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UAW Strike: Whoops, There Goes Kentucky!
Guess Ford should have come to the table.
Four weeks into the strikes, and the Big Three are still holding out, still somehow under the impression that this is just all going to work out for them somehow, still slowly turning into corn cobs.
Negotiations between Ford and the United Auto Workers union had been productive this week, with conversations largely focused on battery plants — like the agreement reached with GM — and retirement security.
However, on Wednesday afternoon, the union told Ford that they wanted a new offer from them on the table by 5 p.m. and scheduled a meeting at 5:30 p.m.
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It only lasted about 10 minutes.
When Ford said it didn’t have an offer for them on economics, UAW president Shawn Fain got up, said, “You just lost Kentucky Truck Plant,” and walked out. Because he’s a badass.
And he took 8,700 workers with him, bringing the total number of striking UAW workers to around 34,000.
“We have been crystal clear, and we have waited long enough, but Ford has not gotten the message,” Fain said in a statement. “It’s time for a fair contract at Ford and the rest of the Big Three. If they can’t understand that after four weeks, the 8,700 workers shutting down this extremely profitable plant will help them understand it.”
The Kentucky plant manufactures Ford Super Duty pickups, the Ford Expedition, and the Lincoln Navigator. It is worth noting that all of these cars cost more (some twice more) than an hourly assembly line worker at Ford would make in an entire year ($34,673).
Ford is already hurting, and has put out a statement criticizing the UAW for hurting them so, because don’t they know that the Kentucky plant alone brings in $25 billion a year?
The decision by the UAW to call a strike at Ford's Kentucky Truck Plant is grossly irresponsible but unsurprising given the union leadership's stated strategy of keeping the Detroit 3 wounded for months through "reputational damage" and "industrial chaos.” […]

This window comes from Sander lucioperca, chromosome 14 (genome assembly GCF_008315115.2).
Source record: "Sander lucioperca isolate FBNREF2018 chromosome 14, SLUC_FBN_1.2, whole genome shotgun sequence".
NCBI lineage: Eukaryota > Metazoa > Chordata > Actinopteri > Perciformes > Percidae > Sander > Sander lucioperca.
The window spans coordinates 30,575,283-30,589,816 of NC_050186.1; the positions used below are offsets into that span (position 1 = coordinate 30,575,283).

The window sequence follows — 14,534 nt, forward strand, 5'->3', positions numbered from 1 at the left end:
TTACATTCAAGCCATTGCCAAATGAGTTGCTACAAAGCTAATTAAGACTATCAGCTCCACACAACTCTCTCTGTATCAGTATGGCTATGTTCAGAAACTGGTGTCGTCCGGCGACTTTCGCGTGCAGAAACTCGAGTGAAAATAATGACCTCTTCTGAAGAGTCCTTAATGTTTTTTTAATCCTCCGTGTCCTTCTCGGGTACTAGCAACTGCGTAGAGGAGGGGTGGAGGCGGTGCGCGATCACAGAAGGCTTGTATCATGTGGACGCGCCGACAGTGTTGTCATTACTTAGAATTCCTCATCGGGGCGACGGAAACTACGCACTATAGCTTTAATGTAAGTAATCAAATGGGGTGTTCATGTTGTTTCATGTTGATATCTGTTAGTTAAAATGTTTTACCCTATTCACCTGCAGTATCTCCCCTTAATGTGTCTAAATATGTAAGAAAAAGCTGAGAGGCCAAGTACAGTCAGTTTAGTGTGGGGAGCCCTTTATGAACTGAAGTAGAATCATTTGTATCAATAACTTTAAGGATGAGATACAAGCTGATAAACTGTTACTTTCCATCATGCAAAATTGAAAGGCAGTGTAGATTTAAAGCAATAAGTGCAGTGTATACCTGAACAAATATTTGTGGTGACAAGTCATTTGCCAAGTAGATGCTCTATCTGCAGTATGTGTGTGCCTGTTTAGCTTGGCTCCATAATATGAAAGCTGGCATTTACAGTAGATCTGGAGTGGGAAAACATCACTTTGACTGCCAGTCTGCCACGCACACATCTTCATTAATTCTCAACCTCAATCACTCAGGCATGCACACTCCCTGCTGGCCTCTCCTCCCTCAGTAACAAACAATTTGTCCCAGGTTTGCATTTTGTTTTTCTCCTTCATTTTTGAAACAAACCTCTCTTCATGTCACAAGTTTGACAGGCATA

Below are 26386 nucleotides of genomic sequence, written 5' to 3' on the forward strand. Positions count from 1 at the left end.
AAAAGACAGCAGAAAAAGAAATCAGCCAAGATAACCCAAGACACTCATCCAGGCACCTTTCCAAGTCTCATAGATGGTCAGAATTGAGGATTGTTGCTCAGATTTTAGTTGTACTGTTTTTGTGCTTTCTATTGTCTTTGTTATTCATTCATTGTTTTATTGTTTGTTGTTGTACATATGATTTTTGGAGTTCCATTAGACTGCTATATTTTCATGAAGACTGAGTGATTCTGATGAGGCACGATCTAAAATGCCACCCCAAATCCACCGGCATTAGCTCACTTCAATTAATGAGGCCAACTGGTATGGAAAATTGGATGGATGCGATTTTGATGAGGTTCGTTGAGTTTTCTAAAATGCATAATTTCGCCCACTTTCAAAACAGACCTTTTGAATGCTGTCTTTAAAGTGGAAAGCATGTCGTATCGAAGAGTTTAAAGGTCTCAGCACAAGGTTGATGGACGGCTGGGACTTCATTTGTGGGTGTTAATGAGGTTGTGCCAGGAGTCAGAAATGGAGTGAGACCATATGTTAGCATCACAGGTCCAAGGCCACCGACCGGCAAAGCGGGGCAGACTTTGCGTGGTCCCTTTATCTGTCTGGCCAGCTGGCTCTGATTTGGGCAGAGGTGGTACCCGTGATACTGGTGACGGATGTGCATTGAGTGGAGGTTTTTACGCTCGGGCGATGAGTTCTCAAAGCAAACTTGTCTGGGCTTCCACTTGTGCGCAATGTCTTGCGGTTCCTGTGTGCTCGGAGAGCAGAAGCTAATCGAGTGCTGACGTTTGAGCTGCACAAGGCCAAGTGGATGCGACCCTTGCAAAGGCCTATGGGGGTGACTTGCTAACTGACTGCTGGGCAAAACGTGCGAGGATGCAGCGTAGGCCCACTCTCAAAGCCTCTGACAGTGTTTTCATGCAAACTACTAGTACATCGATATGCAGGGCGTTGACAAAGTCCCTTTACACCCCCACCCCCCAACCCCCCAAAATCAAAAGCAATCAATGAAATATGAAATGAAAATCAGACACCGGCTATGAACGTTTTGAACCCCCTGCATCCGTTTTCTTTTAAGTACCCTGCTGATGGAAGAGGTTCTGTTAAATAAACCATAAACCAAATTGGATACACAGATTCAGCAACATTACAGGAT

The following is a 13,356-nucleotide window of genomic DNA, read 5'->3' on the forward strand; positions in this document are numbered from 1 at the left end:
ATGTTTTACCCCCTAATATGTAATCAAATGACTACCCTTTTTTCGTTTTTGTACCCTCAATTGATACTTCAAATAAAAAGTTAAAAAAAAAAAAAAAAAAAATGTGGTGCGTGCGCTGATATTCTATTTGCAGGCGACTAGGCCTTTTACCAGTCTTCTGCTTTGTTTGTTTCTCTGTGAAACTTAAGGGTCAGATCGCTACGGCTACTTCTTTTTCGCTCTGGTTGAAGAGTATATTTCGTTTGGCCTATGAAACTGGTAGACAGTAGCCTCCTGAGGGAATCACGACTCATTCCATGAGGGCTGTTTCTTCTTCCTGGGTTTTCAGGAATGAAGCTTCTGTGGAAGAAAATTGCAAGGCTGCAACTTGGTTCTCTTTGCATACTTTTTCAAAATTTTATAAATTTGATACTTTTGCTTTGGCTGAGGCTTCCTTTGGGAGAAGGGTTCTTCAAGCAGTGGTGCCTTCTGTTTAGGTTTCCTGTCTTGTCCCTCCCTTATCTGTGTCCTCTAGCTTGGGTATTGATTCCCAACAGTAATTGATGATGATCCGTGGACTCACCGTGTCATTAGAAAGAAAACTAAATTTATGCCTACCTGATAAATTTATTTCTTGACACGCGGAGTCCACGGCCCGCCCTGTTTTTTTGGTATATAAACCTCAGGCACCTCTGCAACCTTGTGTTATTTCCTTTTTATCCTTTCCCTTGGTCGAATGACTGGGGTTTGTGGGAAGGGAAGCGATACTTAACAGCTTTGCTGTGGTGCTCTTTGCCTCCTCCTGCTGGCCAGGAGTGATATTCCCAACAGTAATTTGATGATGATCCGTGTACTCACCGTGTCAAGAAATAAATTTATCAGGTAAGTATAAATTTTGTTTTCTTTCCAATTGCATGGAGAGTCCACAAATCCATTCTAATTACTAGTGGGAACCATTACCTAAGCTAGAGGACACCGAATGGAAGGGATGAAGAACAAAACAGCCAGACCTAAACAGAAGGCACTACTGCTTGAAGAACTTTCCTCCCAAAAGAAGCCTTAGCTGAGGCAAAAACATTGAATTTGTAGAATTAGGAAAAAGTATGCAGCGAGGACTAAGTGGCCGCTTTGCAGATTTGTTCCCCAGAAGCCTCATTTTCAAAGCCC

Kentucky Truck is Ford's largest plant and one of the largest auto factories in America and the world. The vehicles produced at the Louisville-based factory - the F-Series Super Duty, the Ford Expedition and the Lincoln Navigator - generate $25 billion a year in revenue. In addition to affecting approximately 9,000 direct employees at the plant, this work stoppage will generate painful aftershocks - including putting at risk approximately a dozen additional Ford operations and many more supplier operations that together employ well over 100,000 people.
As UAW organizer Chris Brooks pointed out on social media, this means that the company is losing $48,000 every minute the plant remains closed. This, again, is more than an hourly assembly-line worker makes in a year. $14,000 more.
Ford really tried to present the workers and the union as being “ungrateful” because they have put a better offer on the table than Stellantis or GM and because they continue to do their manufacturing in the United States.
“This decision by the UAW is all the more wrongheaded given that Ford is the only automaker to add UAW jobs since the Great Recession and assemble all of its full-size trucks in America,” the statement ended, just to make things truly grotesque.
It’s so cute that Ford thinks this line is still going to work, as if they still live in a world where people think any corporation does anything — including employing Americans — purely out of the goodness of their own heart.
At some point they’re gonna have to get with the program and realize that this whole “Oh, the workers are so ungrateful! Won’t anyone think of the job creators?!?” thing doesn’t fly anymore. We’ve seen what happens when these corporations get what they want — and it is very clear that it’s not actually working out very well for anyone but stockholders and executives. The sympathy river just isn’t running their way anymore.
Their best bet is to get a deal to the table that the UAW finds acceptable before they shove their feet even further into their own mouths.
Bonus Walkout Content!
More Perfect Union reports that Amazon workers at the Staten Island facility, the only unionized Amazon warehouse in the country, have walked out in demand for better wages.
And on Prime Day no less!
This comes after the company gave workers a paltry $1 raise. The workers feel that, since they are working in a factory with conditions so dangerous as to have prompted a federal investigation, they should probably be making a living wage. That sounds fair, no?